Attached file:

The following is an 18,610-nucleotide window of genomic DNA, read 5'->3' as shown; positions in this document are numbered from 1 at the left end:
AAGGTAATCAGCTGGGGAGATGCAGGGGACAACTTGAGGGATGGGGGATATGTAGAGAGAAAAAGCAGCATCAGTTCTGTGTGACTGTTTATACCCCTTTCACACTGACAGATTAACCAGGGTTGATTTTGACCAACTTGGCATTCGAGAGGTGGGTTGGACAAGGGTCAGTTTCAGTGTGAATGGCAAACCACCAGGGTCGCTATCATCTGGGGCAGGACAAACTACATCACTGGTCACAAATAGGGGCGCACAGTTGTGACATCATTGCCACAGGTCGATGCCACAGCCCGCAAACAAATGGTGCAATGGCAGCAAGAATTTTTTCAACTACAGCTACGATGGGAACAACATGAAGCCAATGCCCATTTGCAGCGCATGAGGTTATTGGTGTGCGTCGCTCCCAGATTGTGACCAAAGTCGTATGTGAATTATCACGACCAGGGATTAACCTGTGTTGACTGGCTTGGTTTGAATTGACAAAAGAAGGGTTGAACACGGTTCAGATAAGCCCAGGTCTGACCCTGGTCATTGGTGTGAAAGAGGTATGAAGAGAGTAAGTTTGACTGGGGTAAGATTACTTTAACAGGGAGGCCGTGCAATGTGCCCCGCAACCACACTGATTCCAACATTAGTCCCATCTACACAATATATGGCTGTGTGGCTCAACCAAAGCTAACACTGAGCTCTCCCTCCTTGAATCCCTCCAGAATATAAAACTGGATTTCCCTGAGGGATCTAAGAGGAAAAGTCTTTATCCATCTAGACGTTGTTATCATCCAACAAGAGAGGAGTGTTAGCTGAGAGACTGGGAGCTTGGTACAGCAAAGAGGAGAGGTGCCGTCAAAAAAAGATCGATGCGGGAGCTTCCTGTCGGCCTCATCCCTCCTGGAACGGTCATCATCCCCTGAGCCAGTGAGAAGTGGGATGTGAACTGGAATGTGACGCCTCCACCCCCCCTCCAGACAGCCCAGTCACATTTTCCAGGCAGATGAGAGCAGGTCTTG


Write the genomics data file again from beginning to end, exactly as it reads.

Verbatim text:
The following is an 18,610-nucleotide window of genomic DNA, read 5'->3' as shown; positions in this document are numbered from 1 at the left end:
AAGGTAATCAGCTGGGGAGATGCAGGGGACAACTTGAGGGATGGGGGATATGTAGAGAGAAAAAGCAGCATCAGTTCTGTGTGACTGTTTATACCCCTTTCACACTGACAGATTAACCAGGGTTGATTTTGACCAACTTGGCATTCGAGAGGTGGGTTGGACAAGGGTCAGTTTCAGTGTGAATGGCAAACCACCAGGGTCGCTATCATCTGGGGCAGGACAAACTACATCACTGGTCACAAATAGGGGCGCACAGTTGTGACATCATTGCCACAGGTCGATGCCACAGCCCGCAAACAAATGGTGCAATGGCAGCAAGAATTTTTTCAACTACAGCTACGATGGGAACAACATGAAGCCAATGCCCATTTGCAGCGCATGAGGTTATTGGTGTGCGTCGCTCCCAGATTGTGACCAAAGTCGTATGTGAATTATCACGACCAGGGATTAACCTGTGTTGACTGGCTTGGTTTGAATTGACAAAAGAAGGGTTGAACACGGTTCAGATAAGCCCAGGTCTGACCCTGGTCATTGGTGTGAAAGAGGTATGAAGAGAGTAAGTTTGACTGGGGTAAGATTACTTTAACAGGGAGGCCGTGCAATGTGCCCCGCAACCACACTGATTCCAACATTAGTCCCATCTACACAATATATGGCTGTGTGGCTCAACCAAAGCTAACACTGAGCTCTCCCTCCTTGAATCCCTCCAGAATATAAAACTGGATTTCCCTGAGGGATCTAAGAGGAAAAGTCTTTATCCATCTAGACGTTGTTATCATCCAACAAGAGAGGAGTGTTAGCTGAGAGACTGGGAGCTTGGTACAGCAAAGAGGAGAGGTGCCGTCAAAAAAAGATCGATGCGGGAGCTTCCTGTCGGCCTCATCCCTCCTGGAACGGTCATCATCCCCTGAGCCAGTGAGAAGTGGGATGTGAACTGGAATGTGACGCCTCCACCCCCCCTCCAGACAGCCCAGTCACATTTTCCAGGCAGATGAGAGCAGGTCTTG